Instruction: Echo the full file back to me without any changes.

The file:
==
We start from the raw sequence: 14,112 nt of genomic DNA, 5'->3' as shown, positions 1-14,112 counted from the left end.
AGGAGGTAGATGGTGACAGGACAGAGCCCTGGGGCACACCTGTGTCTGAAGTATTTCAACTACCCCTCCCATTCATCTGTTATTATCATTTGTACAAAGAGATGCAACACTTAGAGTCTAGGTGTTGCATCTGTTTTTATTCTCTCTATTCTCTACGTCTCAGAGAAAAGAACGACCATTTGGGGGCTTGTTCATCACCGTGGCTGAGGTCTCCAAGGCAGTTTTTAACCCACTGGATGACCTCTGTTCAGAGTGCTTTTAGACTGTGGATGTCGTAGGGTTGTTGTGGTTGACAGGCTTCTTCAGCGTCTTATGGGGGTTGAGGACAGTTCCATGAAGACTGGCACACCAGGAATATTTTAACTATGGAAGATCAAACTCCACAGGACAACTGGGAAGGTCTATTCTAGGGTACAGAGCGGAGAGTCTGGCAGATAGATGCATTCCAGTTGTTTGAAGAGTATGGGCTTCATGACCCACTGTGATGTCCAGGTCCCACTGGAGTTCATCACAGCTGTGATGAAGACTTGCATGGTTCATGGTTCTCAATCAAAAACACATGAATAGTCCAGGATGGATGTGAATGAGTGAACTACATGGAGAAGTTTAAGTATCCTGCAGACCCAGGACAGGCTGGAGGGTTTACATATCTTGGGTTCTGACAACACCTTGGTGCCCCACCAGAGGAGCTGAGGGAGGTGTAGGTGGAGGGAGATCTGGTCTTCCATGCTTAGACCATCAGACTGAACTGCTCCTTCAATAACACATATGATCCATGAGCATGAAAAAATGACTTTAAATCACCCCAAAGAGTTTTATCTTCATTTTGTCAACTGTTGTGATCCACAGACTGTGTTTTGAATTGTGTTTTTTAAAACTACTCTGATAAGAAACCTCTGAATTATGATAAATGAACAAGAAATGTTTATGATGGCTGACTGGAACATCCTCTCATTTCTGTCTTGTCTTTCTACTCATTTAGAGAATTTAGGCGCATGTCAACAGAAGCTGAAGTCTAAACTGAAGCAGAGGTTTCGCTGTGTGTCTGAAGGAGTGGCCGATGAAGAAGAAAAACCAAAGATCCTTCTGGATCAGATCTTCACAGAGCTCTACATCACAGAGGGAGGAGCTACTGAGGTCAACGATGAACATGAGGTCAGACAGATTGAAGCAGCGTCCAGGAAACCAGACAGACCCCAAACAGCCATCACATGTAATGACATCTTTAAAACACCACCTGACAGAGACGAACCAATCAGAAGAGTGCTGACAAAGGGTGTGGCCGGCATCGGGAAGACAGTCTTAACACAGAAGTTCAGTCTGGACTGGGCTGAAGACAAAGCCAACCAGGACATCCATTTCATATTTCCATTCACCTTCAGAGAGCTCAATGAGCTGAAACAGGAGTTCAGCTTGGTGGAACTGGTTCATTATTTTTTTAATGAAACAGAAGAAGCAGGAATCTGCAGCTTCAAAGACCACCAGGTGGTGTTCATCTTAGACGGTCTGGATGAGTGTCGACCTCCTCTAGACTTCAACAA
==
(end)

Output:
We start from the raw sequence: 14,112 nt of genomic DNA, 5'->3' as shown, positions 1-14,112 counted from the left end.
AGGAGGTAGATGGTGACAGGACAGAGCCCTGGGGCACACCTGTGTCTGAAGTATTTCAACTACCCCTCCCATTCATCTGTTATTATCATTTGTACAAAGAGATGCAACACTTAGAGTCTAGGTGTTGCATCTGTTTTTATTCTCTCTATTCTCTACGTCTCAGAGAAAAGAACGACCATTTGGGGGCTTGTTCATCACCGTGGCTGAGGTCTCCAAGGCAGTTTTTAACCCACTGGATGACCTCTGTTCAGAGTGCTTTTAGACTGTGGATGTCGTAGGGTTGTTGTGGTTGACAGGCTTCTTCAGCGTCTTATGGGGGTTGAGGACAGTTCCATGAAGACTGGCACACCAGGAATATTTTAACTATGGAAGATCAAACTCCACAGGACAACTGGGAAGGTCTATTCTAGGGTACAGAGCGGAGAGTCTGGCAGATAGATGCATTCCAGTTGTTTGAAGAGTATGGGCTTCATGACCCACTGTGATGTCCAGGTCCCACTGGAGTTCATCACAGCTGTGATGAAGACTTGCATGGTTCATGGTTCTCAATCAAAAACACATGAATAGTCCAGGATGGATGTGAATGAGTGAACTACATGGAGAAGTTTAAGTATCCTGCAGACCCAGGACAGGCTGGAGGGTTTACATATCTTGGGTTCTGACAACACCTTGGTGCCCCACCAGAGGAGCTGAGGGAGGTGTAGGTGGAGGGAGATCTGGTCTTCCATGCTTAGACCATCAGACTGAACTGCTCCTTCAATAACACATATGATCCATGAGCATGAAAAAATGACTTTAAATCACCCCAAAGAGTTTTATCTTCATTTTGTCAACTGTTGTGATCCACAGACTGTGTTTTGAATTGTGTTTTTTAAAACTACTCTGATAAGAAACCTCTGAATTATGATAAATGAACAAGAAATGTTTATGATGGCTGACTGGAACATCCTCTCATTTCTGTCTTGTCTTTCTACTCATTTAGAGAATTTAGGCGCATGTCAACAGAAGCTGAAGTCTAAACTGAAGCAGAGGTTTCGCTGTGTGTCTGAAGGAGTGGCCGATGAAGAAGAAAAACCAAAGATCCTTCTGGATCAGATCTTCACAGAGCTCTACATCACAGAGGGAGGAGCTACTGAGGTCAACGATGAACATGAGGTCAGACAGATTGAAGCAGCGTCCAGGAAACCAGACAGACCCCAAACAGCCATCACATGTAATGACATCTTTAAAACACCACCTGACAGAGACGAACCAATCAGAAGAGTGCTGACAAAGGGTGTGGCCGGCATCGGGAAGACAGTCTTAACACAGAAGTTCAGTCTGGACTGGGCTGAAGACAAAGCCAACCAGGACATCCATTTCATATTTCCATTCACCTTCAGAGAGCTCAATGAGCTGAAACAGGAGTTCAGCTTGGTGGAACTGGTTCATTATTTTTTTAATGAAACAGAAGAAGCAGGAATCTGCAGCTTCAAAGACCACCAGGTGGTGTTCATCTTAGACGGTCTGGATGAGTGTCGACCTCCTCTAGACTTCAACAA